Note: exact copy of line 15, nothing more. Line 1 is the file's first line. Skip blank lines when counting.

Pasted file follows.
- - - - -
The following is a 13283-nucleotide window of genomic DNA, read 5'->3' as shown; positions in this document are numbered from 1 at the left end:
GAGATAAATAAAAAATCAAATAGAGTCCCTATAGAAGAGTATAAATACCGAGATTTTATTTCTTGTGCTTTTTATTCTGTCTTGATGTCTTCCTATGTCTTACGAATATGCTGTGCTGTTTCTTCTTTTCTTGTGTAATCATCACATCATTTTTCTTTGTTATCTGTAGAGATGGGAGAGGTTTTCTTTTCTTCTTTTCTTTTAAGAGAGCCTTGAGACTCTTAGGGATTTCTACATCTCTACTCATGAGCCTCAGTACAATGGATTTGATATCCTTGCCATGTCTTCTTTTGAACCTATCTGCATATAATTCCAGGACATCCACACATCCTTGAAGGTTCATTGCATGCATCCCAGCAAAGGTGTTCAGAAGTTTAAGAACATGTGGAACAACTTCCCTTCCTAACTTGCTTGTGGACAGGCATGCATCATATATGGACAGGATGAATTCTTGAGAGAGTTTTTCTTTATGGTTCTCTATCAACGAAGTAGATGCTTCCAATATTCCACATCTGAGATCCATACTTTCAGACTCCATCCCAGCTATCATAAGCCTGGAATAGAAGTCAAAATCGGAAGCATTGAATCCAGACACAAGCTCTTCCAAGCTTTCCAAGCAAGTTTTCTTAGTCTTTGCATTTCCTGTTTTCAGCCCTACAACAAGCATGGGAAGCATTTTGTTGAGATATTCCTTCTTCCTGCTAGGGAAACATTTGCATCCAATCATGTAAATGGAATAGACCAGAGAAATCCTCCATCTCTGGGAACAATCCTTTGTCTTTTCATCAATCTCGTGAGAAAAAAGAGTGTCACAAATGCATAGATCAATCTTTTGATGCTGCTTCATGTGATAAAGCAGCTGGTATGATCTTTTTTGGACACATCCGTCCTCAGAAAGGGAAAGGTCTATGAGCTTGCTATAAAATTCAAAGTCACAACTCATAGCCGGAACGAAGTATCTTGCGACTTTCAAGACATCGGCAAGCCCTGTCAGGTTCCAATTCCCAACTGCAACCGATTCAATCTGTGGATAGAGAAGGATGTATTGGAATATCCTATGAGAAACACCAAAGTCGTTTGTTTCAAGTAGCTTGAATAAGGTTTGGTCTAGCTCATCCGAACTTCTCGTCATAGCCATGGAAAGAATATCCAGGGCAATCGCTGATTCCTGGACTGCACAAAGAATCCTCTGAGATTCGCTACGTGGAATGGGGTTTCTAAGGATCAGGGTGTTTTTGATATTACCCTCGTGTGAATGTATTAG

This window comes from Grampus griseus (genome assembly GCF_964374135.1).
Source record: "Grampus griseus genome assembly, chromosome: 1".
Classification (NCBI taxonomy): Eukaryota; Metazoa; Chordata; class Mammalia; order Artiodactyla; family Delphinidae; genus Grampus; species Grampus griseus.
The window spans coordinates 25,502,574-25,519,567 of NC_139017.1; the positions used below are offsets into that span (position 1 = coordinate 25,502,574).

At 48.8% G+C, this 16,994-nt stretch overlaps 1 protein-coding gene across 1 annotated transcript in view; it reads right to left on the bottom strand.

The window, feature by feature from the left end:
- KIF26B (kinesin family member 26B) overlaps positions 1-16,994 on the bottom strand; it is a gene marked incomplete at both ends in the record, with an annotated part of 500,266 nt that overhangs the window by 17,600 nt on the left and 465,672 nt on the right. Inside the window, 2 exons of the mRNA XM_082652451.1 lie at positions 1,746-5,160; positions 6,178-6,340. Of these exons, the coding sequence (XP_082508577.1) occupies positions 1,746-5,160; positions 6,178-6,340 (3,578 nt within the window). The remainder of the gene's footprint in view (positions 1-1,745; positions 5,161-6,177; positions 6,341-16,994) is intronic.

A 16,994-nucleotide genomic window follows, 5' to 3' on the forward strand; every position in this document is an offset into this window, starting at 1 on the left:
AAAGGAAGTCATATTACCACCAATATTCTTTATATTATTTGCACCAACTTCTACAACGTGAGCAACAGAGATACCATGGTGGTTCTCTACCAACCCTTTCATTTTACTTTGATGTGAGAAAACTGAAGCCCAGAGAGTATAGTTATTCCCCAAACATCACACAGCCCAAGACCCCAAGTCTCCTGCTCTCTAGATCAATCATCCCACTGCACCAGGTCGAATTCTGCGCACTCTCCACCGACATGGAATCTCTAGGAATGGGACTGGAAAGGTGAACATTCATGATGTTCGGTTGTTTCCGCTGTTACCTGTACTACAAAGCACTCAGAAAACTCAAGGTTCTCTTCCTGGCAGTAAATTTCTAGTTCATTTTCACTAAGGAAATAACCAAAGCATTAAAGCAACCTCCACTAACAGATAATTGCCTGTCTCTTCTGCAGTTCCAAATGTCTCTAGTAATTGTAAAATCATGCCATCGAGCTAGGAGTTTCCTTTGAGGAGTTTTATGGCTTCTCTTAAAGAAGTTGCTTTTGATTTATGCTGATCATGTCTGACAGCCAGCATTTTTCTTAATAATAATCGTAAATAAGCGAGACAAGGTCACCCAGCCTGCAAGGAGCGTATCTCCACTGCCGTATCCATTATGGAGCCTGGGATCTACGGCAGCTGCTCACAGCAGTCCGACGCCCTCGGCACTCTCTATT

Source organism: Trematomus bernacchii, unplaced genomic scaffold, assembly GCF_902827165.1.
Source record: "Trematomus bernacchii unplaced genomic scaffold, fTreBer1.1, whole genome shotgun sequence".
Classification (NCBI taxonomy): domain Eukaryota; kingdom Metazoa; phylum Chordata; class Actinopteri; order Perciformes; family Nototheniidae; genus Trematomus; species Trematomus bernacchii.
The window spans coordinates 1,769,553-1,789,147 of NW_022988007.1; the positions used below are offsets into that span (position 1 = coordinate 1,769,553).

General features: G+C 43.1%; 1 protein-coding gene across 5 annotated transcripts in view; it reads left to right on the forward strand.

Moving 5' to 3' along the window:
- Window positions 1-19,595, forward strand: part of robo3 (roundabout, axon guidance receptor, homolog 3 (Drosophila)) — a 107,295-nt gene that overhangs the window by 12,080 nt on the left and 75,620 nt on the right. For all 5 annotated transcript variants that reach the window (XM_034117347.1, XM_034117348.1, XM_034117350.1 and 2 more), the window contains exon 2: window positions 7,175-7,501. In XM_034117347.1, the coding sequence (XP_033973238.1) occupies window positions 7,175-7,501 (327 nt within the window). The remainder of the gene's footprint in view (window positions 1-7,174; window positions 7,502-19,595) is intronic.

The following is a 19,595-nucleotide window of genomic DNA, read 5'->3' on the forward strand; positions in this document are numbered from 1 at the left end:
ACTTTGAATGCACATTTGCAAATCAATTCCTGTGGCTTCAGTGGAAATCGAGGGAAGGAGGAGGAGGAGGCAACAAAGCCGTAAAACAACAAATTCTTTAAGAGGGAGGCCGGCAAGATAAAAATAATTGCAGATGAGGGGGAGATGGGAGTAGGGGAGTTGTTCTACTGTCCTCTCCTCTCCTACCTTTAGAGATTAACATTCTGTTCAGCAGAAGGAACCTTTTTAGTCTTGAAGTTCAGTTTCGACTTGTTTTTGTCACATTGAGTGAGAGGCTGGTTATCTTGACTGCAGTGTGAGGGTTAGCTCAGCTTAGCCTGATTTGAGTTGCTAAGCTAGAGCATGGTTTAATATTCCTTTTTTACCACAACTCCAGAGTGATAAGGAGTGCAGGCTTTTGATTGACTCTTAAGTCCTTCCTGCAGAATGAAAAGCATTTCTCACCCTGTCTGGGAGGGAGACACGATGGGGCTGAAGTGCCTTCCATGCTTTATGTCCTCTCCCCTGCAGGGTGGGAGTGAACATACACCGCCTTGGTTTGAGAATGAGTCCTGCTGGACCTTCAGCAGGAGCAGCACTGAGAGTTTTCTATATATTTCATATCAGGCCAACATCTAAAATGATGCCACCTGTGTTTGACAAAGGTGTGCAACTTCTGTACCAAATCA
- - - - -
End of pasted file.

The window spans coordinates 1,769,553-1,789,147 of NW_022988007.1; the positions used below are offsets into that span (position 1 = coordinate 1,769,553).